A band's stallion, that is also called a “leader”, occupies the top position in the social structure of his band. For a number of years the Askanian band of wild horses was headed by Pegasus, the oldest stallion in the group (22 years old). The activity of this stallion is characterized by the full range of behaviour patterns characteristic of the males of the Equus species, that have its functional and evolutionary meanings. All his actions may be divided into the following: (i) ways and methods to establish his dominant position; (ii) ways and methods to control and defend his band; (iii) performance of a reproductive function that is both the result and the tool of his dominance. The first group of activity stipulates, in major part, the aggressive forms of influence, and their ritual meaning. When performing control over the band the stallion searches for the optimal location of his group, defines the routes of their movement, controls the activities within the band, sets the “schedule” of visiting the watering sites. The leader drives out other stallions, stops fighting, maintains order in his group, takes care of the mares and the young stock. The external factors, such as appearance of other stallions, of other species, of people and their objects (e.g. domestic horses, a cart, automobiles) become the area of its special concern.

A leading group, or “the nucles” can be distinguished within the herd; such a group comprises predominant mares (3–5) that is the basic structural and functional unit. The mares of the “nucleus” define direction at grazing, when on the march, or escaping from danger. In extreme conditions the lead is often taken by the oldest and most experienced mare, Volga. Besides individual qualities, the family ties are one of the factors that have an effect on a band hierarchy. A mother and foal are the primary family unit. When a mare has a yearling, or two year-old foal, which is less frequent, it is possible to regard it as a family cell inside the band.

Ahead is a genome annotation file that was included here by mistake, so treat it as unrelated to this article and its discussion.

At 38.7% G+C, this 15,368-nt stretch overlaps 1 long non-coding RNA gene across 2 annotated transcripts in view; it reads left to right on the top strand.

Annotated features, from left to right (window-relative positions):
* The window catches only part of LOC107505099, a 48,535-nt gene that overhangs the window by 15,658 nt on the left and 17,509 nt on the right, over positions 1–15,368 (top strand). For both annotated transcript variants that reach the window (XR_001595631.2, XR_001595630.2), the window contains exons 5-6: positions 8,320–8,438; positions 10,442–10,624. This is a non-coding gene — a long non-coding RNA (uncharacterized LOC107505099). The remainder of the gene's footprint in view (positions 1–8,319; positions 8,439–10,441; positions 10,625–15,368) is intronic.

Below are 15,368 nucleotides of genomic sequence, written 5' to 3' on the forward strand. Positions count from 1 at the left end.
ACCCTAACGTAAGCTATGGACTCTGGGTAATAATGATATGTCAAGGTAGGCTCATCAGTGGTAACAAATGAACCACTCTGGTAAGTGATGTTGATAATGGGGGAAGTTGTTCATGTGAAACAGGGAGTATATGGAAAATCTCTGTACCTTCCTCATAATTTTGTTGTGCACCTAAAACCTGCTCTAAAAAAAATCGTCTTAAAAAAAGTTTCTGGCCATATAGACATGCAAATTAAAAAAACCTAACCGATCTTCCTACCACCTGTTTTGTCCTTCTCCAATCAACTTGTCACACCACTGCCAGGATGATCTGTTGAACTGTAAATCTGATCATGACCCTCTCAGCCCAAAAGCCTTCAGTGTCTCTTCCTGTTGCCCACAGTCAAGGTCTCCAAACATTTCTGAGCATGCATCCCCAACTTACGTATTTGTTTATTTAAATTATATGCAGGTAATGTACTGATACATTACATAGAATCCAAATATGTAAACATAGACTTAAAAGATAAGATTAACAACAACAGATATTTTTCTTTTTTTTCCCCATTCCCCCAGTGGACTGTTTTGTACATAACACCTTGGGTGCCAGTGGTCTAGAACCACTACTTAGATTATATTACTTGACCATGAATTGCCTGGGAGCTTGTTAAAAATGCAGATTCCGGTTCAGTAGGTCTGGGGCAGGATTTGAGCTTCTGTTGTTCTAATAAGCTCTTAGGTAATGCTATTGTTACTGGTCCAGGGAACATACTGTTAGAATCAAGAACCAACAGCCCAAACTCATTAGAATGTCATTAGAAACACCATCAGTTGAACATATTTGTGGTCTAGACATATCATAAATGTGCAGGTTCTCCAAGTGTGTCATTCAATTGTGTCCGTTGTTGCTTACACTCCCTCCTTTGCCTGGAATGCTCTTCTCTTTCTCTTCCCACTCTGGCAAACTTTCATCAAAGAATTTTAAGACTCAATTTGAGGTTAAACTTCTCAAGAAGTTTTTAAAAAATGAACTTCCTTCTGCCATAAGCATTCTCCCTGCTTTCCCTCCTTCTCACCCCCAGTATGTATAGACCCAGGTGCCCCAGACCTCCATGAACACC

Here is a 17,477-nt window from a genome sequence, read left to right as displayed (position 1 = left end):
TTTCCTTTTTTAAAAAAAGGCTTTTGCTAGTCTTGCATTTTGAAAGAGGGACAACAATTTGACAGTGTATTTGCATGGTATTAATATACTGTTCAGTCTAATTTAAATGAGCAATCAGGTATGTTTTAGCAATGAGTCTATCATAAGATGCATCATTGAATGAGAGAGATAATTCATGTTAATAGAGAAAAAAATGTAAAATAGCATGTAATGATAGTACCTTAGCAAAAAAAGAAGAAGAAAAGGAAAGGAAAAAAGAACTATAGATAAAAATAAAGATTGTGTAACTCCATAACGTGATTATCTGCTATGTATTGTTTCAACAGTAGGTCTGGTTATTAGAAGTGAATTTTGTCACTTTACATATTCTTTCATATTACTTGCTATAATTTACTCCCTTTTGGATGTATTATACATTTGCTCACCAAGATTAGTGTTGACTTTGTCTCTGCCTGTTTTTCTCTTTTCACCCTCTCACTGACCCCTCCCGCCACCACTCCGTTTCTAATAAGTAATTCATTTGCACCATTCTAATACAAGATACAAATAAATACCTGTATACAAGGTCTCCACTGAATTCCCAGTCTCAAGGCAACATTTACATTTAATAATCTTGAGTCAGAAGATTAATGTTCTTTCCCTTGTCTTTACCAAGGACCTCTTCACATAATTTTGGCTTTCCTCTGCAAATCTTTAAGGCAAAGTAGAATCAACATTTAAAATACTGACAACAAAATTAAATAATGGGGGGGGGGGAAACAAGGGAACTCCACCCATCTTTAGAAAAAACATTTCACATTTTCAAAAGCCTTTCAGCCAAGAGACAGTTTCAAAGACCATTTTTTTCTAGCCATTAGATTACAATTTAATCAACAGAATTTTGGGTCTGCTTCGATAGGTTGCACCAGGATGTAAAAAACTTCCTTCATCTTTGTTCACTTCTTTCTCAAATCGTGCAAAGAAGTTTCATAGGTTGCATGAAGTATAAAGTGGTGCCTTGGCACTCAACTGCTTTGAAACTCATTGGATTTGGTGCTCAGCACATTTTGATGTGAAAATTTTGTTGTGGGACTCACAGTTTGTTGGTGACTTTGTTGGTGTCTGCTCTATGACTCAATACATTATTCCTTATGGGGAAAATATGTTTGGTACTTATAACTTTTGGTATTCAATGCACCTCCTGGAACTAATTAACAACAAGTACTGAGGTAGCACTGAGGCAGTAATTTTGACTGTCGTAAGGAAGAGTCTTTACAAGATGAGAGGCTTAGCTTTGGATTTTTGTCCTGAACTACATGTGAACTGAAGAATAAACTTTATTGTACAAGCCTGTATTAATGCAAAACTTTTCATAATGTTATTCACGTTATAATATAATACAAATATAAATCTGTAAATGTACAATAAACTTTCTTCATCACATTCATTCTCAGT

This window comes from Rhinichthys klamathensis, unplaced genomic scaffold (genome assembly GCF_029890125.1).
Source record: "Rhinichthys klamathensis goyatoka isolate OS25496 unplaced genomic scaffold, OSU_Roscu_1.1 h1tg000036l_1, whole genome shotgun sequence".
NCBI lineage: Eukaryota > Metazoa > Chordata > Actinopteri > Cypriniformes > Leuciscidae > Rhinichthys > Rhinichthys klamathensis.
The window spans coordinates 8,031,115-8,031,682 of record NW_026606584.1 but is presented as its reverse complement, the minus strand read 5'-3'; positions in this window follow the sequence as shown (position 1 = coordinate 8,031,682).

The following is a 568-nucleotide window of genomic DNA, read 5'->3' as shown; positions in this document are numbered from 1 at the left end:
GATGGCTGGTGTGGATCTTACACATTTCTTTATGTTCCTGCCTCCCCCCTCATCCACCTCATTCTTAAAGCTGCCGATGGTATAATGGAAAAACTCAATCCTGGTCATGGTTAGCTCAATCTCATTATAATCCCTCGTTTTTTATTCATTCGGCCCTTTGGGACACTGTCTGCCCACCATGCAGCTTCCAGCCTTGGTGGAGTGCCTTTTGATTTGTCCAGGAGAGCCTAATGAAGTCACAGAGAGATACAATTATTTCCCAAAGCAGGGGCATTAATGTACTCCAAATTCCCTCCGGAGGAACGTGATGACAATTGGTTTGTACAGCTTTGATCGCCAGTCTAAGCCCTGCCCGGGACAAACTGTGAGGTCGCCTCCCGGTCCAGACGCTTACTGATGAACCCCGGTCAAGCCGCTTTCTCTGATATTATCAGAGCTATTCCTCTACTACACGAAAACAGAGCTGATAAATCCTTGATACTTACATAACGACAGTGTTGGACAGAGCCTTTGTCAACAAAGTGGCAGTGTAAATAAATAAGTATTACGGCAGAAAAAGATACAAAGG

Along with the basic structural units within the band, other, more or less permanent and temporary formations are observed that introduce changes into the band structure. The presence of such formations depends on the season, this or that enclosure, ecological situation, demographic composition of the herd, and on the physiological state of individual animals. The permanent, or stationary units are as follows:

  1. Harem groupings. When stallion Pegasus is present in the band, all mores are members of his harem. When this stallion is absent and other mature stallions are released into the herd that were in isolation prior to this, one of the newcomers takes hold over the mares driving out the others; when two stallions are similar, as regards their physical strength, they can divide the herd into two parts.

  2. Bachelor groups and solitary horses. Such groups are observed when the band has a leader that ousts other semi-mature and mature stallions that are grazing at some distance from the herd. They can occasionally occupy the herd's territory but never mix with it and stick to their individual group.

  3. Groups of horses with personal bonds. Such bonds may exist for a number of years. Such bonds can form between the animals, representing different species.

    Temporary formations are as follows:

  1. Groups that are formed during a mare's cycle. Two options are possible; first, when a mare has a “train” of courting stallions striving to sire her, and, second, when a receptive female is striving to copulate with a stallion.

  2. When foals are born, the character, behaviour and rank of their mothers changes radically. They become the most cautious and aggressive animals in the band and since they are motivated by the same drive, that is to preserve their offspring, they undertake joint actions when in an emergency, or a strange stallion penetrates their territory, etc. Their actions are characterized by extreme cruelty and completeness of reactions toward the enemy, that allows them to occupy the second position after the leader in the band's hierarchy, the latter often preferring not to have any conflicts with the mothers.